Brothers in arms

County siblings approach war in very different ways

County siblings approach war in very different ways

June 17, 2005|by ADAM BEHSUDI


Amid the rubble and debris of Fallujah, Iraq, U.S. Marine Corps Cpl. Tyler Allamong, a 22-year-old Washington County native, is trying to fulfill a mission of stabilization as part of the 5th Civil Affairs Group.

Allamong's older brother, U.S. Army Spc. Jesse Allamong, 25, will have a different goal when he deploys to Iraq in August as a member of the 1st Support Battalion of the 10th Mountain Division.

His mission: Search and destroy.

"He gets to spread the peace, I get to disrupt it," Jesse Allamong said.

In a city where as many as one in five buildings were destroyed in a major U.S. offensive in November 2004, the mission of spreading U.S. good will in Fallujah is by no means easy for the 200 members of the civil affairs group.


The mission brings Tyler Allamong face-to-face with two sides of the conflict.

"The biggest challenge is to be in a mind-set to go from friendly and happy, playing with Iraqi children, to ready to kill in the blink of an eye," Tyler Allamong said in an e-mail interview. "It is very difficult because those two feelings are so different."

Peace is a relative term for the younger Allamong, who said he still has to deal with opposition to his unit's mission in Fallujah. Roadside bombs, ambushes and snipers are just some of the threats he faces daily.

With nine people on both sides of his family either retired or actively serving in the Marines, Tyler Allamong followed a long family tradition. Jesse Allamong, however, decided to cut his own path by enlisting in the Army.

Deployed to Afghanistan shortly after the events of Sept. 11, 2001, Jesse Allamong said he has experienced combat. He received the Purple Heart after being shot in an ambush in Afghanistan while trying to drag his buddy out of the line of fire.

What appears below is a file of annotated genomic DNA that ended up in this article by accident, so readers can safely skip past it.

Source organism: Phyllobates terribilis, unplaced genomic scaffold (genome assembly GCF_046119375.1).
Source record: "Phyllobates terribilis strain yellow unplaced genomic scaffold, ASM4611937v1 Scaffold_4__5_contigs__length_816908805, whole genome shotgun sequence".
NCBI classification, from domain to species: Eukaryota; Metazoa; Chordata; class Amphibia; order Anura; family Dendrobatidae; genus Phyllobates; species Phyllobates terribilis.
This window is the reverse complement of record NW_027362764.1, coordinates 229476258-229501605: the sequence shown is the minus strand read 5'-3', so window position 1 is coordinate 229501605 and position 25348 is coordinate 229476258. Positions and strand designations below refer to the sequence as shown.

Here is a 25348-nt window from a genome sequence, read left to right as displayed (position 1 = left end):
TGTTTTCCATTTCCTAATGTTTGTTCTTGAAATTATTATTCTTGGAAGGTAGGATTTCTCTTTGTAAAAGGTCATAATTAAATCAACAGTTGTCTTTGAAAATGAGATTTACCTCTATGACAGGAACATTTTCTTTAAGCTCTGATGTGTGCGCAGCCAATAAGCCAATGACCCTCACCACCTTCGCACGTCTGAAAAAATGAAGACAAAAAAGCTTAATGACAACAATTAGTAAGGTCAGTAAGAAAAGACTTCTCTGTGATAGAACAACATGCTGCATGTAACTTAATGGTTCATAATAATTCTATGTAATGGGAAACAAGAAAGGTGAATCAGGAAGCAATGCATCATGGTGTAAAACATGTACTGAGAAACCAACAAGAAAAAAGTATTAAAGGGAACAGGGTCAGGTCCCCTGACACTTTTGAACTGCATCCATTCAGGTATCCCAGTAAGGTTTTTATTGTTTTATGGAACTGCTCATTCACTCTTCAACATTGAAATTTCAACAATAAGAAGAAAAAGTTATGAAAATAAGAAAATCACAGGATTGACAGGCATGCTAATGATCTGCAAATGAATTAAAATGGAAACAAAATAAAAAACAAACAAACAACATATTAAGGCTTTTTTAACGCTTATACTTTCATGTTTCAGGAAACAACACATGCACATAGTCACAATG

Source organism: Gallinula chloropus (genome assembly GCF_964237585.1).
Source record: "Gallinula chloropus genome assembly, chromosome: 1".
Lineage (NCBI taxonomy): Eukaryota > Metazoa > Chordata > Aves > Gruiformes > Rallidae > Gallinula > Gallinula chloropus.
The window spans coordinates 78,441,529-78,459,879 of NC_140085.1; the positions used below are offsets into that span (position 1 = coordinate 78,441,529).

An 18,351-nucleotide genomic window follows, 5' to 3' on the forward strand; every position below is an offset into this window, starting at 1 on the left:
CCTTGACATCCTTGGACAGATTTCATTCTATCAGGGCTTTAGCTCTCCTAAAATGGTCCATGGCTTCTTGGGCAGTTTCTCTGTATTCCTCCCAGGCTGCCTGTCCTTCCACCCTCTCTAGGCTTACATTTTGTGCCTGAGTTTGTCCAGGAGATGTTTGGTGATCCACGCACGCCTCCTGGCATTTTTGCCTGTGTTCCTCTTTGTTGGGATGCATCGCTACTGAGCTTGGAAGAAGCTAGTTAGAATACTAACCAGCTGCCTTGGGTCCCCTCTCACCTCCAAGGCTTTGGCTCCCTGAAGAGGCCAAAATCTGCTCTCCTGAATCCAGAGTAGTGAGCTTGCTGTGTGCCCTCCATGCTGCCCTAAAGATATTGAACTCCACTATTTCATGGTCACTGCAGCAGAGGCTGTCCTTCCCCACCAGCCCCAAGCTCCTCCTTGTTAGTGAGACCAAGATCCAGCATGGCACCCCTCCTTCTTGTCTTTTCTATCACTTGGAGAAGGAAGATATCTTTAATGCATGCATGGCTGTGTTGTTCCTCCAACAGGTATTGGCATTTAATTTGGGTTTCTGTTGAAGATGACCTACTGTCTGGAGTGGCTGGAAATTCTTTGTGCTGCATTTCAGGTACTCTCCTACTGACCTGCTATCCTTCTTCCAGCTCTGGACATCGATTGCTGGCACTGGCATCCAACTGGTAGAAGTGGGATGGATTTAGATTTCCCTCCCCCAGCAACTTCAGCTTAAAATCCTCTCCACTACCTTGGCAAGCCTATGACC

"He would like to have the combat experience," Jesse Allamong said of his younger brother. "I don't want it, I've had it."

Their mother, Tina Wallman of Hancock, said Tyler Allamong has wanted to be a Marine since he was in the second grade. Wallman said he enlisted in the Marine Corps Reserve shortly after graduating from Clear Spring High School in 2000.

While Jesse Allamong, a 1998 graduate of Middletown (Md.) High School, has been a full-time soldier since he enlisted, Wallman said Tyler Allamong works as a security guard at Fort Detrick in Frederick, Md., when his Reserve unit, the 4th Combat Engineer Battalion in Baltimore, is not called up for duty.

Rose Thompson, the Allamongs' grandmother, said Tyler Allamong talks and acts like he wants to be a career Marine, but she's also heard him say he wants to become a police officer in Baltimore City.

"I said, 'You can't go down to Baltimore. They're getting killed out there every day.' He said, 'That's why I gotta go,'" said Thompson, of Hagerstown.

In Fallujah, a city where 200 Americans have died since the start of the war, Tyler Allamong walks the streets with his squad, attempting to plant the seeds of stability.

There are two main tasks in which he is involved as part of a civil affairs unit. One is making assessments on various points of infrastructure, such as schools, hospitals, water treatment facilities and police stations. The other task is talking to the people.

"There are some who are still unsure about our intentions, but most of them realize that we are here to help them," he said.

"That's what's going to win this war," he said. "Not a body count."

Jesse Allamong chuckled at the contrast between the role of his younger brother and what he potentially will be doing in Iraq when he is deployed.

With the dangers both brothers might encounter, their mother and grandmother said the experience will be a positive one and believe in their abilities as soldiers.

"They're both confident and both very good shots," Thompson said.

Even though Tyler Allamong carries a rifle and is combat ready, he said he believes that his mission as a member of a civil affairs team is bringing stability and making a difference in the lives of ordinary Iraqi citizens.

"Most of the service members who come over here don't see the war the way my team does," he said.

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